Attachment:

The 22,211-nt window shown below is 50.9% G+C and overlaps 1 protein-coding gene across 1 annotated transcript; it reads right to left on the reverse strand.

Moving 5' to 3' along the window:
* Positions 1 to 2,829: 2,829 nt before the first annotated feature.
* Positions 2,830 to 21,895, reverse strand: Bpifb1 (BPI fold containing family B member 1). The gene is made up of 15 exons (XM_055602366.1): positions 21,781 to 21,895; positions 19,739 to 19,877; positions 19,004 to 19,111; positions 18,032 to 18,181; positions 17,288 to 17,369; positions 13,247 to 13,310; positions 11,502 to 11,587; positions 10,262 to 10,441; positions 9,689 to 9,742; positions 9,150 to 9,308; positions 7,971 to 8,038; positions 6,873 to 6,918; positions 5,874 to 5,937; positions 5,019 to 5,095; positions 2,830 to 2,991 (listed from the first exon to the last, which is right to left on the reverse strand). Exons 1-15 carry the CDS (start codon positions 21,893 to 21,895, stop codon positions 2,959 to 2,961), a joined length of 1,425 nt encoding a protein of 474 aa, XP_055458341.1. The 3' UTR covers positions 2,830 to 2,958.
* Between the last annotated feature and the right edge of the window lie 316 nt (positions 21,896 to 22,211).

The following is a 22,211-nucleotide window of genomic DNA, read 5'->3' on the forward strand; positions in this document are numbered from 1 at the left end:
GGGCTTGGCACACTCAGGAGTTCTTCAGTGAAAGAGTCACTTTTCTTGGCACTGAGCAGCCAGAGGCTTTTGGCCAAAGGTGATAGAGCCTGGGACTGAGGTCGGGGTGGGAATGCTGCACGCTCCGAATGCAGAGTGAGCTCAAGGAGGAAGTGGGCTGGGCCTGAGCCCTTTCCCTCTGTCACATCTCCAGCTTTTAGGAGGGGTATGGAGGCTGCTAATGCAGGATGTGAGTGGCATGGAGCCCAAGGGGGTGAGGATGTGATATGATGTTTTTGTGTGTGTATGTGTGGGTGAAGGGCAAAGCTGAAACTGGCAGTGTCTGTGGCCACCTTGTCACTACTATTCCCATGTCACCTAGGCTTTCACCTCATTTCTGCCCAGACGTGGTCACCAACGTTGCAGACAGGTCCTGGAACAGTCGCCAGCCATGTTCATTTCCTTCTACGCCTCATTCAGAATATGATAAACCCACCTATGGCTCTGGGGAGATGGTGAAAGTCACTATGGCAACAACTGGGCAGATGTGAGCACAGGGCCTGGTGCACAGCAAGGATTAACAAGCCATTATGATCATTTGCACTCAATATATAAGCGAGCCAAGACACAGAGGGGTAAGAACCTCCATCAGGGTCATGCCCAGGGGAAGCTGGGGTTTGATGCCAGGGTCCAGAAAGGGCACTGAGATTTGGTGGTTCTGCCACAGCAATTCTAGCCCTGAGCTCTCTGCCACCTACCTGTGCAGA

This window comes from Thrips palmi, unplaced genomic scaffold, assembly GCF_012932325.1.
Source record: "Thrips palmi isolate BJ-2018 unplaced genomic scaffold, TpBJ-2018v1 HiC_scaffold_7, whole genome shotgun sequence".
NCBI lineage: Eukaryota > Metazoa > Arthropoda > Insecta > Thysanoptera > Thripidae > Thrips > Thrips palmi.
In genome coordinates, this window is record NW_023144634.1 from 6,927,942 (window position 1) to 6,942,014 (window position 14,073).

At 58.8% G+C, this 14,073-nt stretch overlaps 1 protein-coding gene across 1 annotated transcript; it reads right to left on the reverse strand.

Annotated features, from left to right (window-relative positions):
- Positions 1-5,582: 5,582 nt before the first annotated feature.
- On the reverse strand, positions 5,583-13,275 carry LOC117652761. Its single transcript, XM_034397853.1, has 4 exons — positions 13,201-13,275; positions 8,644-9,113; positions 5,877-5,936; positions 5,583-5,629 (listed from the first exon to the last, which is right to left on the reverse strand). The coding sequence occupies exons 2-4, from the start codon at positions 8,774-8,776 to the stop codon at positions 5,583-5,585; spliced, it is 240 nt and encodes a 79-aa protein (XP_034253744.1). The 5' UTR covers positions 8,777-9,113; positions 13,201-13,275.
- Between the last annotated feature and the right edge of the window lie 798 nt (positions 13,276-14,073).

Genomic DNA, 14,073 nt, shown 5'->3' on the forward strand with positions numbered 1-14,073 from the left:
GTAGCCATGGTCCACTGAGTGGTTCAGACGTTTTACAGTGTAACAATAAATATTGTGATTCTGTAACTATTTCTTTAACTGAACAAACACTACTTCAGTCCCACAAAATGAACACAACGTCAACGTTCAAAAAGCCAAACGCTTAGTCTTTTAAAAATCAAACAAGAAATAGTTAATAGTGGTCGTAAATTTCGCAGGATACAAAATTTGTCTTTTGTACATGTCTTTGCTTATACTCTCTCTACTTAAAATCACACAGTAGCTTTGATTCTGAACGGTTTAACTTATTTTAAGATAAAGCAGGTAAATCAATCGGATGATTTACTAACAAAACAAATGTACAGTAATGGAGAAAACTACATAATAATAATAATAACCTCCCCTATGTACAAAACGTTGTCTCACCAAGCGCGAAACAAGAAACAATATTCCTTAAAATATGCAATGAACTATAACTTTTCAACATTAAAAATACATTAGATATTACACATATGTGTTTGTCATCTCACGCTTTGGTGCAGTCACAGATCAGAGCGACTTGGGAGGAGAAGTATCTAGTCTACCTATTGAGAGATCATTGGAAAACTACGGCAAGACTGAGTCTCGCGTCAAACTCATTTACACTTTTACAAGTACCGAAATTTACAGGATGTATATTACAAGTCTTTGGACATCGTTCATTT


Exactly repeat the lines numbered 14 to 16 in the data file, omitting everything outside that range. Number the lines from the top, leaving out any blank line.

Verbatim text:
- Positions 1-5,582: 5,582 nt before the first annotated feature.
- On the reverse strand, positions 5,583-13,275 carry LOC117652761. Its single transcript, XM_034397853.1, has 4 exons — positions 13,201-13,275; positions 8,644-9,113; positions 5,877-5,936; positions 5,583-5,629 (listed from the first exon to the last, which is right to left on the reverse strand). The coding sequence occupies exons 2-4, from the start codon at positions 8,774-8,776 to the stop codon at positions 5,583-5,585; spliced, it is 240 nt and encodes a 79-aa protein (XP_034253744.1). The 5' UTR covers positions 8,777-9,113; positions 13,201-13,275.
- Between the last annotated feature and the right edge of the window lie 798 nt (positions 13,276-14,073).